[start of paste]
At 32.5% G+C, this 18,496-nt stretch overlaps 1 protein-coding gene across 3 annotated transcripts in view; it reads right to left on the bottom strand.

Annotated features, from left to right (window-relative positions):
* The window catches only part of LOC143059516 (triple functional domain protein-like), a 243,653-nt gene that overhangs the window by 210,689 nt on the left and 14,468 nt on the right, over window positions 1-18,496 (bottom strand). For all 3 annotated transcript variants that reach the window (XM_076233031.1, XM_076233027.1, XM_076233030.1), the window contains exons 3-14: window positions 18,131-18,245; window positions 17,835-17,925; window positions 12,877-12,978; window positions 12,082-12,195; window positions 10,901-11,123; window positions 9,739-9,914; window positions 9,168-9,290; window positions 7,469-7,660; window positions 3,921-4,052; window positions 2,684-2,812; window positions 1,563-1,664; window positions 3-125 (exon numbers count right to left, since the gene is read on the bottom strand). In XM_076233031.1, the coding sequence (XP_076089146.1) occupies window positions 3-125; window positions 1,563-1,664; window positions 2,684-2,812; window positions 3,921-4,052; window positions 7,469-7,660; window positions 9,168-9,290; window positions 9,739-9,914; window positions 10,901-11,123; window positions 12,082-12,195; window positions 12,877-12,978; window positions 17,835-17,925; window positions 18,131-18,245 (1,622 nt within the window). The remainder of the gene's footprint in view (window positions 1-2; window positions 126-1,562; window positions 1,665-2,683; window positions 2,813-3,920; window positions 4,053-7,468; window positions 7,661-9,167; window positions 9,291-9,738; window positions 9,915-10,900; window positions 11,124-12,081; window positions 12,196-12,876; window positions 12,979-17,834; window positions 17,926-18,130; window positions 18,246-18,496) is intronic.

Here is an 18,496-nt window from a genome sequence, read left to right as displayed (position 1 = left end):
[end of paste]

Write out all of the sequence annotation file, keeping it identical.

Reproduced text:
At 32.5% G+C, this 18,496-nt stretch overlaps 1 protein-coding gene across 3 annotated transcripts in view; it reads right to left on the bottom strand.

Annotated features, from left to right (window-relative positions):
* The window catches only part of LOC143059516 (triple functional domain protein-like), a 243,653-nt gene that overhangs the window by 210,689 nt on the left and 14,468 nt on the right, over window positions 1-18,496 (bottom strand). For all 3 annotated transcript variants that reach the window (XM_076233031.1, XM_076233027.1, XM_076233030.1), the window contains exons 3-14: window positions 18,131-18,245; window positions 17,835-17,925; window positions 12,877-12,978; window positions 12,082-12,195; window positions 10,901-11,123; window positions 9,739-9,914; window positions 9,168-9,290; window positions 7,469-7,660; window positions 3,921-4,052; window positions 2,684-2,812; window positions 1,563-1,664; window positions 3-125 (exon numbers count right to left, since the gene is read on the bottom strand). In XM_076233031.1, the coding sequence (XP_076089146.1) occupies window positions 3-125; window positions 1,563-1,664; window positions 2,684-2,812; window positions 3,921-4,052; window positions 7,469-7,660; window positions 9,168-9,290; window positions 9,739-9,914; window positions 10,901-11,123; window positions 12,082-12,195; window positions 12,877-12,978; window positions 17,835-17,925; window positions 18,131-18,245 (1,622 nt within the window). The remainder of the gene's footprint in view (window positions 1-2; window positions 126-1,562; window positions 1,665-2,683; window positions 2,813-3,920; window positions 4,053-7,468; window positions 7,661-9,167; window positions 9,291-9,738; window positions 9,915-10,900; window positions 11,124-12,081; window positions 12,196-12,876; window positions 12,979-17,834; window positions 17,926-18,130; window positions 18,246-18,496) is intronic.

Here is an 18,496-nt window from a genome sequence, read left to right as displayed (position 1 = left end):